Family thank crew who saved son’s life as he turns seven


A FAMILY has thanked the air ambulance crew who saved their son’s life as he turns seven. Four years ago, William Morris was fighting for his life after fracturing his skull.  But as he celebrates his seventh birthday, there is hardly a trace of the ordeal the youngster went through.

A FAMILY has thanked the air ambulance crew who saved their son’s life as he turns seven.

Four years ago, William Morris was fighting for his life after fracturing his skull. 

But as he celebrates his seventh birthday, there is hardly a trace of the ordeal the youngster went through. And all he remembers is the “orange men” in the helicopter who flew to his aid. 

William, from Throphill, was stood on a platform at the top of a slide in a play area at Morpeth, Northumberland, when he stepped backwards and fell, hitting his head on a stone. 

Any parent’s heart would stop at that moment but William’s parents, Janet Kerwin and Chris Morris, knew even more keenly the dangers – they are both neuroscientists at Newcastle University.

Fortunately, the Great North Air Ambulance Service (GNAAS) rushed to William’s aid.

The crew treated him at the scene before flying him to Newcastle General Hospital in just seven minutes.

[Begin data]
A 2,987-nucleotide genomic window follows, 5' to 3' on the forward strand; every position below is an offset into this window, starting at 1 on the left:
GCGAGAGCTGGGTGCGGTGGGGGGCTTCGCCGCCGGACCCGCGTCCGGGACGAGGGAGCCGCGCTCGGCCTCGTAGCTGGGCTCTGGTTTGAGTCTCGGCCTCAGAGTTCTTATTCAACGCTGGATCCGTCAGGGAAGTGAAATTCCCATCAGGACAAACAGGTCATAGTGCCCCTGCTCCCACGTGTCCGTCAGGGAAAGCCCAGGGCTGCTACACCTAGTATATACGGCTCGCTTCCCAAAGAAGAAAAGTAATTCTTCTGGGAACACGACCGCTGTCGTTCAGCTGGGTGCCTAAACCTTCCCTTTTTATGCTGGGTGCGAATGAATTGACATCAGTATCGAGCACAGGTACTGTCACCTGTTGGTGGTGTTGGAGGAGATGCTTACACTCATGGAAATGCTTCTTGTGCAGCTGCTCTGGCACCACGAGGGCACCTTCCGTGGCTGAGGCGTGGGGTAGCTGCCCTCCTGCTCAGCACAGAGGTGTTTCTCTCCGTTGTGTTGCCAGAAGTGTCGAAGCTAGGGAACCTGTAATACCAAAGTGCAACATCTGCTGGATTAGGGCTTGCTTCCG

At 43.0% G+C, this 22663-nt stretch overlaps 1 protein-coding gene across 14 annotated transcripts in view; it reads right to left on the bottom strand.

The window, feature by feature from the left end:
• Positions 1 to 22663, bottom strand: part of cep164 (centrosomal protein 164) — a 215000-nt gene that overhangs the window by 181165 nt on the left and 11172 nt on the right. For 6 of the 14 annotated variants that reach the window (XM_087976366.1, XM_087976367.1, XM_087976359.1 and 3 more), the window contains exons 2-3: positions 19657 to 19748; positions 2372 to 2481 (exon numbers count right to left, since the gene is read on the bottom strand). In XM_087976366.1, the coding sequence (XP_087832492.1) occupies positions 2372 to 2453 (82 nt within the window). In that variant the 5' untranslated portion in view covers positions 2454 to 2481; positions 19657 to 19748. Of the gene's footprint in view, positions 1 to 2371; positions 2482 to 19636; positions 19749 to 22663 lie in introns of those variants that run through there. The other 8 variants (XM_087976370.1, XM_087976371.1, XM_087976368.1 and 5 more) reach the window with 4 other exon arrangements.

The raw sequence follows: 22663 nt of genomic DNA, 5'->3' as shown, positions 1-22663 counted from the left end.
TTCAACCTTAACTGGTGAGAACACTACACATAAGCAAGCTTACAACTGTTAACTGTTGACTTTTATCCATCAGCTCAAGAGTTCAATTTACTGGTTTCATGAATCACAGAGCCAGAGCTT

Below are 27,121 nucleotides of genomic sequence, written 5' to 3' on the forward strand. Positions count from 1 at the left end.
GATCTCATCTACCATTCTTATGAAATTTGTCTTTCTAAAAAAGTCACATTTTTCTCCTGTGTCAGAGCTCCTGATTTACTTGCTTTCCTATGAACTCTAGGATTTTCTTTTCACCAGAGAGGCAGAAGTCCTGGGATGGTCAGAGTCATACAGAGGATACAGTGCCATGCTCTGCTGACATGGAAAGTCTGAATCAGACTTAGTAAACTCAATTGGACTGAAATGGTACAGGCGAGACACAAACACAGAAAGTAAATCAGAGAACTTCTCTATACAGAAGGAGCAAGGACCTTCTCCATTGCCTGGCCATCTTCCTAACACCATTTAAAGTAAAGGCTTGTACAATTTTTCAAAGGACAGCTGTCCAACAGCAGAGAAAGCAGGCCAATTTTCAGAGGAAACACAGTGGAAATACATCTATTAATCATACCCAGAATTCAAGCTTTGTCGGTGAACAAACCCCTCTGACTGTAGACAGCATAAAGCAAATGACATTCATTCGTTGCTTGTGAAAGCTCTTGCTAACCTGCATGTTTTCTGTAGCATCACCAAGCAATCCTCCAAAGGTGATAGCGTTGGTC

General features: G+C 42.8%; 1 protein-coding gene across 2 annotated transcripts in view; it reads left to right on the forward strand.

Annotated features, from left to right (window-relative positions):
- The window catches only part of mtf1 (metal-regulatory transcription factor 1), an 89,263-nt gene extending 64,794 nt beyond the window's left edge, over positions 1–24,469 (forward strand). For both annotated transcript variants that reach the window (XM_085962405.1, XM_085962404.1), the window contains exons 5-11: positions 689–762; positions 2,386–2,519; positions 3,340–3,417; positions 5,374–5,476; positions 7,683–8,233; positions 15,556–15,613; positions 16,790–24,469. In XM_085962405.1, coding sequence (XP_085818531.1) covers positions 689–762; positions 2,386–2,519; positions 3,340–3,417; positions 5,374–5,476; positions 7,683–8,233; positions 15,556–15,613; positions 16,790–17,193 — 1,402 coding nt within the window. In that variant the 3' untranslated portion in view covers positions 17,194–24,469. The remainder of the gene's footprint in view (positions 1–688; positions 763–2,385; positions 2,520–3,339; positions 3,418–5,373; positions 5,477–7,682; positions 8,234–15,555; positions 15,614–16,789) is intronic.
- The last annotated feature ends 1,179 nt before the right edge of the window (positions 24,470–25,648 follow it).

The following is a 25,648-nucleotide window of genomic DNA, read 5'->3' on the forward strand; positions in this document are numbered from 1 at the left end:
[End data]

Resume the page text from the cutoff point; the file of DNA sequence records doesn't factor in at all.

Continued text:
The crack in Will’s skull missed damaging crucial blood vessels in his brain by the tiniest of fractions, and the quick treatment he received helped him make a full recovery.

Will has now celebrated his seventh birthday with a pool party, and joined his school football team at Whalton First School in Morpeth.

“Time was of the essence,” explains Dr Kerwin, “Will’s chances were definitely increased because of the speed he got to hospital and the GNAAS provides that essential ingredient.

“Now he’s a happy, bright and lively seven-year-old. Thankfully he has forgotten much of his ordeal although he does remember ‘the orange men’ who helped him and if we ever hear a helicopter we always look up to see if it’s ‘his’.

“Words cannot express how grateful we are for the fantastic work the air ambulance crew do – they truly are life savers.”

Mandy Drake, deputy director at GNAAS, said: “It is great to hear from former patients because you can really appreciate how the great work of the charity lives on. We need £4m every year to keep the service going and we are so grateful for all the support we receive.” 

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